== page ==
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What Is Espiritismo?

Indigenous peoples of Puerto Rico created the medicine on which espiritismo is based.
Espiritistas might use tarot cards for divination.
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  • Last Modified Date: 15 September 2014
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Spiritism, known as Espiritismo in Spanish, is the religious belief in the power and ability of spirits to affect human life. This type of spiritualism is practiced by many Caribbean peoples, as well as citizens of Latin America. Practitioners believe that both good and evil spirits exist, and that both types of supernatural beings are able to affect the health and luck of human beings at will.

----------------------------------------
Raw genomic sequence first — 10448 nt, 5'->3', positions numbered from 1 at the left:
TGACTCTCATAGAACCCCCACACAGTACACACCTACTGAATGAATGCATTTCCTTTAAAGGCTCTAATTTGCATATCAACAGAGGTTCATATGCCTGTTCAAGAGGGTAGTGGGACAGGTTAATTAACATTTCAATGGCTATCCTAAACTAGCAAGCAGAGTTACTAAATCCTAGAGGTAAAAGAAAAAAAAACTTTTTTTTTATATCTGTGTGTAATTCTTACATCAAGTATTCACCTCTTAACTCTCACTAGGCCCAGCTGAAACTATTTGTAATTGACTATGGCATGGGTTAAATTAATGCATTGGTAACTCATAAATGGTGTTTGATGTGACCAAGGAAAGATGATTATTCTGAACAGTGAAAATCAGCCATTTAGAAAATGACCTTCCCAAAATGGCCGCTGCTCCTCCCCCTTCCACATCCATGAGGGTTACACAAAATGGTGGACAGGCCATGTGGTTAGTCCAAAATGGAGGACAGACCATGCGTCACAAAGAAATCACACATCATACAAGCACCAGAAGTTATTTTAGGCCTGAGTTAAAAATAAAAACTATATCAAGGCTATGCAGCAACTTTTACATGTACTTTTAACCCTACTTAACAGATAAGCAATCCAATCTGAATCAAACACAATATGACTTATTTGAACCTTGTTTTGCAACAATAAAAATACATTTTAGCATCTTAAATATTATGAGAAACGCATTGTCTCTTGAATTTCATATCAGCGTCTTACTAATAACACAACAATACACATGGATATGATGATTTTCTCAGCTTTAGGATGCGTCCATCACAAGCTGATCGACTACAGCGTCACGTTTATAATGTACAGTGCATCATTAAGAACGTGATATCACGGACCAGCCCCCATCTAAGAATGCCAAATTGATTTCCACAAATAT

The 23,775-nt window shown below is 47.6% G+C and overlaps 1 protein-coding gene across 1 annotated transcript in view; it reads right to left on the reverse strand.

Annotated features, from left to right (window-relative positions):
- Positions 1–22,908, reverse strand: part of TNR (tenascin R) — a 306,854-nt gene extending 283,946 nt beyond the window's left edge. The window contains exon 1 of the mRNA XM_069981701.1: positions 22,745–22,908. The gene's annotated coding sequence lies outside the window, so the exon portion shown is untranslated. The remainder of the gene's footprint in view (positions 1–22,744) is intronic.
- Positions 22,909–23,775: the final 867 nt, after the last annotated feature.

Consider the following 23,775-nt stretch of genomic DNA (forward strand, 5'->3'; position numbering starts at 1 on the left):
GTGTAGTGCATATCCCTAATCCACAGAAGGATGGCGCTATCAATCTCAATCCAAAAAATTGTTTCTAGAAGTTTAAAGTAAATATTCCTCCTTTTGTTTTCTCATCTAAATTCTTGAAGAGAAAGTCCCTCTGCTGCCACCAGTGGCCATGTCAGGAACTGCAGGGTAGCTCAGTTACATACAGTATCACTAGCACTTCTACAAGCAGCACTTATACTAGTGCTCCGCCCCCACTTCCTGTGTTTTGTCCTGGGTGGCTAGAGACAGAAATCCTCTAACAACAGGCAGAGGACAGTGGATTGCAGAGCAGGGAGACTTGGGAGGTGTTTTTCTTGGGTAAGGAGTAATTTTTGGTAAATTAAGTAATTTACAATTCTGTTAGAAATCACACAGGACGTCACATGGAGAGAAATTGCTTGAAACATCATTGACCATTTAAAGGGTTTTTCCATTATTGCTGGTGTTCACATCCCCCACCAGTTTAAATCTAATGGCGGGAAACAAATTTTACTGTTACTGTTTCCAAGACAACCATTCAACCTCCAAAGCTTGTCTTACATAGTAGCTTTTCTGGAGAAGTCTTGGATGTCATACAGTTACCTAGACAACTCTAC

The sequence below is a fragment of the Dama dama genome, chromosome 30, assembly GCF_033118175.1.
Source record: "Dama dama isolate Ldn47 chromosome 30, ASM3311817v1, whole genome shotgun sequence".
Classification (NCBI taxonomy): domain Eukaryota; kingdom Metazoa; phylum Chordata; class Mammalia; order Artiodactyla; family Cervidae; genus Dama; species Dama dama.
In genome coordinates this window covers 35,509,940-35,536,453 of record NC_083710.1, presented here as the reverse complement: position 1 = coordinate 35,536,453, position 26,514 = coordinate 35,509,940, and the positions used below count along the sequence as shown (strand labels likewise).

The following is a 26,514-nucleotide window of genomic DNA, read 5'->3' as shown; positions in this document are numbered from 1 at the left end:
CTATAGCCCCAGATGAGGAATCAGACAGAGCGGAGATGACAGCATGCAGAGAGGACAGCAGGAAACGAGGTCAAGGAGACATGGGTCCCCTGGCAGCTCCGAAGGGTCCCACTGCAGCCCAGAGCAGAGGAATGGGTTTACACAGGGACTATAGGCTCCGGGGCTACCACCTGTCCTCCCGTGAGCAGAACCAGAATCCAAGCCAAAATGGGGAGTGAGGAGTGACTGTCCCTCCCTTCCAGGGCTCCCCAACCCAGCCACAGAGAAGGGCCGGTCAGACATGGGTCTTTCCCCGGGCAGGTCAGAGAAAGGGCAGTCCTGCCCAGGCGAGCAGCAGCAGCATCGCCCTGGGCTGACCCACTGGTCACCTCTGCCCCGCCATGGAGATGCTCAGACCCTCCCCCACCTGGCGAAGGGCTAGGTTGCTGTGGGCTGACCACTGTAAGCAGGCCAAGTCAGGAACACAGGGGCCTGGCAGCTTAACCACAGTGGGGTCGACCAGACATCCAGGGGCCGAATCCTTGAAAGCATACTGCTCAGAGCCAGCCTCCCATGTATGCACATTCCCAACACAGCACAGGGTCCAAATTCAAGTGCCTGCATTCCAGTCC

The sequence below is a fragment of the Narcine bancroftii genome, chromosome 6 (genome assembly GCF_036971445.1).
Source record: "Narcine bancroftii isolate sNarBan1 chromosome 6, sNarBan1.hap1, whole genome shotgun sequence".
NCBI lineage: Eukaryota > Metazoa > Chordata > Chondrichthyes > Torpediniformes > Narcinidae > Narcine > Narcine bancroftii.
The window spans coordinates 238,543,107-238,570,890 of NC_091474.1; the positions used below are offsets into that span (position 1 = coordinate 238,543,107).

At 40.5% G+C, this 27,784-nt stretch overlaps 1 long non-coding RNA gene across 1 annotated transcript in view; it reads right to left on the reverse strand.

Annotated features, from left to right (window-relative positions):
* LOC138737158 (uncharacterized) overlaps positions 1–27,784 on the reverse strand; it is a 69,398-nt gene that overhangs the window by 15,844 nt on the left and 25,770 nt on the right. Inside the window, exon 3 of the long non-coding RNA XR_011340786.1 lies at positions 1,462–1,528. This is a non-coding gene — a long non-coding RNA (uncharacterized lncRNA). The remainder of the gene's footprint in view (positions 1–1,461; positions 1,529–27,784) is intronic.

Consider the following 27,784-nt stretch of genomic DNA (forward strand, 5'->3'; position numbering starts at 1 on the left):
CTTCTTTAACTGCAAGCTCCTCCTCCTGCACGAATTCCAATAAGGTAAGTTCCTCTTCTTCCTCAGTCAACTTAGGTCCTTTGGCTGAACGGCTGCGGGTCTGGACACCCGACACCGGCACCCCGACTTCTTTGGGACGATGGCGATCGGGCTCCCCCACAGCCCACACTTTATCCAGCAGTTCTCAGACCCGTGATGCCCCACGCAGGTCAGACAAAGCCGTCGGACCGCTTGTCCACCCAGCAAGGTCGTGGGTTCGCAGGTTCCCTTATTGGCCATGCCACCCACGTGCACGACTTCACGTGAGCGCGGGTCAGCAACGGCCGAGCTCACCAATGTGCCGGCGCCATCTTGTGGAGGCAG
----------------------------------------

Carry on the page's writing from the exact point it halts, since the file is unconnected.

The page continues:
Espiritismo is based on the traditional medicine of indigenous peoples from areas such as Puerto Rico. It also consists of more modern elements, however, such as those from Spiritualism, a single-god religion that developed in the 1840s. Spiritualism included the belief that people who died had the power to influence human life once they entered the spirit world.

Practitioners of Espiritismo are known as Espiritistas. Many Espiritistas come from a long line of other ancient spiritual traditions, such as ancestor worship practiced by Native American and African indigenous tribes. Some believers in Espiritismo claim to be able to speak with spirits, typically when gathered with other believers who can communicate with the supernatural world. They conduct these sessions of communication in a seance-like meeting known as a misa.